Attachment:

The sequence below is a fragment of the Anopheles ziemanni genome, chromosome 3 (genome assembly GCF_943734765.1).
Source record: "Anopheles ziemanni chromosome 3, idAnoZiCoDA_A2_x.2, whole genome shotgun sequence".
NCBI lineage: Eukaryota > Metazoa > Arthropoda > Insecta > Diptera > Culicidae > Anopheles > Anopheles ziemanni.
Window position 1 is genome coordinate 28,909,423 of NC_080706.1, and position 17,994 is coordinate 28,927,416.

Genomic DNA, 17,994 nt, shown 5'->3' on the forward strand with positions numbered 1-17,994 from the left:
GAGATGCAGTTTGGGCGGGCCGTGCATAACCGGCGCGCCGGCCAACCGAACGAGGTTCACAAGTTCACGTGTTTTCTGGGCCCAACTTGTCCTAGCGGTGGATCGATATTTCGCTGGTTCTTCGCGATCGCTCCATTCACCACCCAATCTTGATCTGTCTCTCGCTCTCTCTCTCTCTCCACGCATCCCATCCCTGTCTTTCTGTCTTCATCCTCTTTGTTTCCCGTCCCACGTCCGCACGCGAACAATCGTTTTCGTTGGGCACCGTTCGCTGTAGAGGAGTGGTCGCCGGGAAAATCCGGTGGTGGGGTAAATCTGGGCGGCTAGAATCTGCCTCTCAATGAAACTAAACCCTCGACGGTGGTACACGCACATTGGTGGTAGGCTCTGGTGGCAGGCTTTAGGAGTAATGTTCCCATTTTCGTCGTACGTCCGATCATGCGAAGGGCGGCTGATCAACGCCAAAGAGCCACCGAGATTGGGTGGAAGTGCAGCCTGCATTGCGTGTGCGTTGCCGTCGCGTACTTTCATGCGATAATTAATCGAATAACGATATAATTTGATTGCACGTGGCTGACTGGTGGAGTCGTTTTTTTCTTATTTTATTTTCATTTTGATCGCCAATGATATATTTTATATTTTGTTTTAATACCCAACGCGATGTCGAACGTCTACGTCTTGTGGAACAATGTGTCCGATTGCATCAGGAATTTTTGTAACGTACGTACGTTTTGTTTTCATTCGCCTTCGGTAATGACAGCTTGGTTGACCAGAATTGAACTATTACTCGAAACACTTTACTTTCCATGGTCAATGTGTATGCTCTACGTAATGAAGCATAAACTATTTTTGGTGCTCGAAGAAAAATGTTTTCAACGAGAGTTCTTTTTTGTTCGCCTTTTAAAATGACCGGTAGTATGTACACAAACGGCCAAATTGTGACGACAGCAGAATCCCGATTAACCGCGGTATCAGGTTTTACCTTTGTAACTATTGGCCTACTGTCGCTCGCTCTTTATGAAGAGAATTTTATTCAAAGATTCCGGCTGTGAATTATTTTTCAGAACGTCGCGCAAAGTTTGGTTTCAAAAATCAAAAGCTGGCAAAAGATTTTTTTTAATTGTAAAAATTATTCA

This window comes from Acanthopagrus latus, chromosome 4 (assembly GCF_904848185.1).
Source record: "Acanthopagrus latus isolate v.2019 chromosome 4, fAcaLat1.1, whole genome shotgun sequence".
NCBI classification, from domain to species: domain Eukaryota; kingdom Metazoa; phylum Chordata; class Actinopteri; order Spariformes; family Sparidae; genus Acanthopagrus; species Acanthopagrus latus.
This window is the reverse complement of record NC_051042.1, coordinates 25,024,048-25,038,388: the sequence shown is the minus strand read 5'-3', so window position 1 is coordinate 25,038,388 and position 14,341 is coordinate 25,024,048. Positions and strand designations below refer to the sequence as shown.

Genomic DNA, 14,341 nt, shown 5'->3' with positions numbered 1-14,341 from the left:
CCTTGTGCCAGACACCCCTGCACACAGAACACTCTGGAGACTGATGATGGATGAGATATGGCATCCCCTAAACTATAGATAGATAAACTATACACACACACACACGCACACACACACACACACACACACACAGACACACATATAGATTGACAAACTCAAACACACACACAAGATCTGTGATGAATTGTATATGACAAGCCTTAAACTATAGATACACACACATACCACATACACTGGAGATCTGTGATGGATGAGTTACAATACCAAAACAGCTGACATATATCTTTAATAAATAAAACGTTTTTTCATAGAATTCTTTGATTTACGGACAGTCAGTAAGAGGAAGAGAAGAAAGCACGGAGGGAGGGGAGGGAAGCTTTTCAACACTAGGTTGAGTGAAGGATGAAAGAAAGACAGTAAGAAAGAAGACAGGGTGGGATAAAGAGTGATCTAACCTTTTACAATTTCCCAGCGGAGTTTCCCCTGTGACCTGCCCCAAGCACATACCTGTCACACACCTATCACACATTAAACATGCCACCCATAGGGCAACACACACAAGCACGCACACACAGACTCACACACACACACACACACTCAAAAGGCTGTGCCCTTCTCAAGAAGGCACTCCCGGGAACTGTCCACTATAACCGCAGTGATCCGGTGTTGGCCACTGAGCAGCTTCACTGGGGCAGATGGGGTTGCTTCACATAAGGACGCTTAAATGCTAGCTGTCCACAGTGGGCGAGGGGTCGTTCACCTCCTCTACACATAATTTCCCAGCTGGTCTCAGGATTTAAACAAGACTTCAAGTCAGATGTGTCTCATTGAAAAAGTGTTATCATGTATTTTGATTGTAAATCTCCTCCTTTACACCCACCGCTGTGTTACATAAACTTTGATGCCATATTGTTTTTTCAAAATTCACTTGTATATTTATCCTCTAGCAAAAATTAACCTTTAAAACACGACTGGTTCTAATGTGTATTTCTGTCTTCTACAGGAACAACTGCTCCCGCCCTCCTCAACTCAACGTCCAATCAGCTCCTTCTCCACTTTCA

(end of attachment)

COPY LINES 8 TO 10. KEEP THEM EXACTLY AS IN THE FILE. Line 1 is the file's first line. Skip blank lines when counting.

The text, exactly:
Source record: "Acanthopagrus latus isolate v.2019 chromosome 4, fAcaLat1.1, whole genome shotgun sequence".
NCBI classification, from domain to species: domain Eukaryota; kingdom Metazoa; phylum Chordata; class Actinopteri; order Spariformes; family Sparidae; genus Acanthopagrus; species Acanthopagrus latus.
This window is the reverse complement of record NC_051042.1, coordinates 25,024,048-25,038,388: the sequence shown is the minus strand read 5'-3', so window position 1 is coordinate 25,038,388 and position 14,341 is coordinate 25,024,048. Positions and strand designations below refer to the sequence as shown.